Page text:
We can bet you've heard some of these common misconceptions about the pelvic floor.
Men don't have pelvic floor muscles.
Men do indeed have pelvic floor muscles, which can be trained for improved bladder control, especially after prostate surgery. Men can identify their pelvic floor muscles by stopping the flow of urination midstream or tightening the muscles that prevent the passing of gas.
There's no improving pelvic floor muscle strength once you had a baby, the damage is done.
In fact, postnatal Kegel exercises can be especially important in managing the urinary incontinence that is common among postnatal women. Pelvic floor exercises can help women of all ages and lifestyles, pre-and post-childbirth.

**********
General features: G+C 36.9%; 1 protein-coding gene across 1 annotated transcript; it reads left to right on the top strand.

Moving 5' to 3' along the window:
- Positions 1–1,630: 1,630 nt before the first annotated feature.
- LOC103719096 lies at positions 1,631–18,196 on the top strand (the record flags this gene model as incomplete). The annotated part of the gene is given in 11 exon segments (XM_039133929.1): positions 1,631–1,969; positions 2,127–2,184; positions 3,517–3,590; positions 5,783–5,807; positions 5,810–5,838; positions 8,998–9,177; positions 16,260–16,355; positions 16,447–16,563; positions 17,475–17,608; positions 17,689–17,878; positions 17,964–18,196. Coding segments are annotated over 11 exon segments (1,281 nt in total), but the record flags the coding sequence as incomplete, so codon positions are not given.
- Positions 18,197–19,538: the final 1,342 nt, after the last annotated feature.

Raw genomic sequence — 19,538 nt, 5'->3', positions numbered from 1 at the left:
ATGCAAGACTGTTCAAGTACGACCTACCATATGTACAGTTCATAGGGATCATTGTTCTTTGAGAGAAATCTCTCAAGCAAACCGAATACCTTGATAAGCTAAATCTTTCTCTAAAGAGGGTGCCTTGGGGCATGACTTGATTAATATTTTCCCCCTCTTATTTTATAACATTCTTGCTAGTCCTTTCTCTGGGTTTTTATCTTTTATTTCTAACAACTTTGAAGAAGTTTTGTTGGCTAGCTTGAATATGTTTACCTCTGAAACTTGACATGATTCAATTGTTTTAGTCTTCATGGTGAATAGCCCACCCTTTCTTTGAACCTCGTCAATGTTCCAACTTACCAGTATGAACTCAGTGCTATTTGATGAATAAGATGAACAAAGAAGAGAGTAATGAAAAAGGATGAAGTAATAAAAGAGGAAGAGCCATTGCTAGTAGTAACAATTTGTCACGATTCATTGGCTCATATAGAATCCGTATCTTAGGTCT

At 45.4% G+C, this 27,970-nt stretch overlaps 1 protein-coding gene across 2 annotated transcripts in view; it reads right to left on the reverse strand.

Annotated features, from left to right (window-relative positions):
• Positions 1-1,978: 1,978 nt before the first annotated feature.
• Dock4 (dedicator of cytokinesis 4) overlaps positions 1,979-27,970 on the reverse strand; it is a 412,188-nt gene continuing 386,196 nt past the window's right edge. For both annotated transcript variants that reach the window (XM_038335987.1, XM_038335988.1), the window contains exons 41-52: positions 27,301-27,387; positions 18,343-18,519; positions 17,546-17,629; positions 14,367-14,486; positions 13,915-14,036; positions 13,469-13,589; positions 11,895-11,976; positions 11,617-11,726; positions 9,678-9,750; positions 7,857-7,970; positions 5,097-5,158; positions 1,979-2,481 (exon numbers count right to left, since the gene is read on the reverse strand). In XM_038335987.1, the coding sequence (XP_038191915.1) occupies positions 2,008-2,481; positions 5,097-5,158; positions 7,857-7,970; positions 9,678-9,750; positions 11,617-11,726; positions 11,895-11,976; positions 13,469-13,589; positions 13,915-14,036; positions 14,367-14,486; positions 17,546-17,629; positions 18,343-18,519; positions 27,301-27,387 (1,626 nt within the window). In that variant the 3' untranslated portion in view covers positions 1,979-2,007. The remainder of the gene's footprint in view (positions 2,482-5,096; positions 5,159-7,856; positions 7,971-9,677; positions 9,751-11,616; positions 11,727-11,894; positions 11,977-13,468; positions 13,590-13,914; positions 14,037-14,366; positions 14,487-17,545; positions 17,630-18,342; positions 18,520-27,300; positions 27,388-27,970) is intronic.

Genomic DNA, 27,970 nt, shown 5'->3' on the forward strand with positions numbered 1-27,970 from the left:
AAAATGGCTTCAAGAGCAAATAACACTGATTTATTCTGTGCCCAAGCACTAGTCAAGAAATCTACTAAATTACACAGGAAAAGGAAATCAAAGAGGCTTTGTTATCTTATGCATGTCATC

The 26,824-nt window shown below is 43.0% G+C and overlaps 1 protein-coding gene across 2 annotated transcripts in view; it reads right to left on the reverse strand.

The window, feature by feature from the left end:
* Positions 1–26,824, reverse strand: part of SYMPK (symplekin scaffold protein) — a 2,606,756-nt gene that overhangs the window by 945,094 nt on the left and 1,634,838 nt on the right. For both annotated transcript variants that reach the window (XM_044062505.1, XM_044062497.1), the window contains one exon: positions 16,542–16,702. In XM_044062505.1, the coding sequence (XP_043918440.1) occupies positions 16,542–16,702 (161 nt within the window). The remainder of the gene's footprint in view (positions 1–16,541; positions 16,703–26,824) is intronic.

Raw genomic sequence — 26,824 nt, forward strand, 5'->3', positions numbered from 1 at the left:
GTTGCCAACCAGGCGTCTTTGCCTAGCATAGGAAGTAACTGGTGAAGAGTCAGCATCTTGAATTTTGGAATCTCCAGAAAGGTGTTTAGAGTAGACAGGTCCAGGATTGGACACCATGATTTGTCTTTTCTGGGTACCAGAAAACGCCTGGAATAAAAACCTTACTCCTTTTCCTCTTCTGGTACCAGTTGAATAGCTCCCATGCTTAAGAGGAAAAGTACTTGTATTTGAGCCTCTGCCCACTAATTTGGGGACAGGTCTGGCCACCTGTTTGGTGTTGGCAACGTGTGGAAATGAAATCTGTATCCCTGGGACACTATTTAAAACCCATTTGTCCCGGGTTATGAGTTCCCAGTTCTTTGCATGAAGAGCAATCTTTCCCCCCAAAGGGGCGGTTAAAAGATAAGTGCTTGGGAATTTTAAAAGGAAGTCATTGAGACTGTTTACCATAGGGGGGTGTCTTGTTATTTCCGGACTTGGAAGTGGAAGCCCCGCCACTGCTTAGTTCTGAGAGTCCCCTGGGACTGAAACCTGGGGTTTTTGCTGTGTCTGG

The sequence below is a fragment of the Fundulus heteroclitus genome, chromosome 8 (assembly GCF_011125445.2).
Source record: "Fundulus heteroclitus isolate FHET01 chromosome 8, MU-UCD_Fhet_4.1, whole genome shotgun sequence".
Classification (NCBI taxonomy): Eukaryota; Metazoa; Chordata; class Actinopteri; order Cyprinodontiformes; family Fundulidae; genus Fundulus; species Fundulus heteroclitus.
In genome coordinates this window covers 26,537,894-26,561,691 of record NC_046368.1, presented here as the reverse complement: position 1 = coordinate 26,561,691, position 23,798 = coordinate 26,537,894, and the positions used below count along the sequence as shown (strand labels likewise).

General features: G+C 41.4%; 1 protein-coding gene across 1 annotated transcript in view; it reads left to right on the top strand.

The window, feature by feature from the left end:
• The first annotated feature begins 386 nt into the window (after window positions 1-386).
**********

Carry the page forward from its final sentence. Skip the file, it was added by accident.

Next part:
I have limited mobility, so I can't do Kegel exercises.
It's a common misconception that pelvic floor exercises must be done on the floor. They can actually be done in any position – standing, sitting, or lying down and the exercises are quite effective when a person is standing up.
Pelvic floor exercises won't help me – I'm too old.
Just as you're never too old for some level of cardiovascular and muscle toning exercise, age is not a barrier when it comes to Kegel exercises. Postmenopausal women can benefit from pelvic floor exercises just as younger women can, especially when it comes to reducing the incidence of urinary incontinence.